• The seventh issue of the Spotlight on the FCTC focuses on Article 14 of the WHO Framework Convention on Tobacco Control (FCTC), which covers tobacco dependence and cessation.

  • The eighth issue of the Spotlight on the FCTC focuses on Articles 11 and 13 of the WHO Framework Convention on Tobacco Control (FCTC), which covers the labelling and packaging of tobacco products.

The cost of tobacco use

Monday, March 14th, 2016
The cost of tobacco use

Tobacco growth and use poses a heavy burden on governments and society as a whole.

Tobacco growth and use poses a heavy burden on governments and society as a whole. Costs include indirect costs related to workday losses due to morbidity and direct costs associated with inpatient and outpatient care. Non-smokers also pay for the costs of smoking, primarily in the form of higher health insurances and medical costs related to second-hand smoke, leading to higher taxes and higher prices for healthcare products and services.

The estimate of direct and indirect costs of smoking for EU/EFTA countries is €97.7 billion, of which the direct costs of smoking are €49.83 billion, and the indirect costs of smoking are €47.87 billion. This amounts to between €211 and €281 per capita (for both smokers and non-smokers), or between 1.04% to 1.39% of the region’s Gross Domestic Product in 2000.

Tobacco-related deaths result in lost economic opportunities. In the US, these losses are estimated at US$92 billion a year.

Tobacco control interventions are the second most effective way to spend health funds, after childhood immunization. Measures to tackle tobacco use, such as tax increase, restrictions on advertising and promotion, and smokefree workplaces and public places, are cost-effective and do not require large investment of capital.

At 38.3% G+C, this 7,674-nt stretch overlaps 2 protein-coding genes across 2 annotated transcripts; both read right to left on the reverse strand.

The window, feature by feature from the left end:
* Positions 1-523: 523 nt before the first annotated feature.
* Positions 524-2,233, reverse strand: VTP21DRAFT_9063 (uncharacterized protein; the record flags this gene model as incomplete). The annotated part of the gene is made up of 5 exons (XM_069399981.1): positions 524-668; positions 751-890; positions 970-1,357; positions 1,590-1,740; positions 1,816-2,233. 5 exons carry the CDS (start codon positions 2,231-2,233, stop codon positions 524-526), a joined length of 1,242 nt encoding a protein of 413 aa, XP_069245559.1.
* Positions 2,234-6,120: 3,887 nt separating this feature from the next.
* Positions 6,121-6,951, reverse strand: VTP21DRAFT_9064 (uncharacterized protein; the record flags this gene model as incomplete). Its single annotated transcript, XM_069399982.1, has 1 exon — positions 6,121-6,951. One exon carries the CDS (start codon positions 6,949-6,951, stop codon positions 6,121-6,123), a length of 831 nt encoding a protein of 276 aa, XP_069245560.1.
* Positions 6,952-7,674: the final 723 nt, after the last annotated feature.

Tobacco-related diseases put a heavy economic burden on society as they increase healthcare expenditure and increase costs related to productivity losses and lost income tax and social security contributions

The estimated direct and indirect costs of smoking for EU/EFTA countries is €97.7 billion, of which the direct costs of smoking are €49.83 billion

Overall cardiovascular disease (CVD) is estimated to cost the EU economy €192 billion a year. This represents a total annual cost per capita of €391. Exposure to tobacco smoke is calculated to cause 22% of all cases of CVD in industrialised countries

The total financial burden of lung disease in Europe amounts to nearly €102 billion, a figure comparable to the annual gross domestic product (GDP) of the Republic of Ireland or €118 per capita.

Sources and References

European Commission, Tobacco or Health in the European Union: Past, Present and Future, Luxembourg, 2004

WHO, Report on the Global Tobacco Epidemic: the MPOWER package, Geneva, 2008

The answer is plain

We need your help to end the #packetracket -- please take two minutes to join our campaign at http://www.bit.ly/EndThePacketRacket to protect children from tobacco marketing. Every name counts.

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E-mail: info@smokefreepartnership.eu
Phone: +32 (0) 2 430 73 59
Address: Rue de l'Industrie 24, 1040 Brussels, Belgium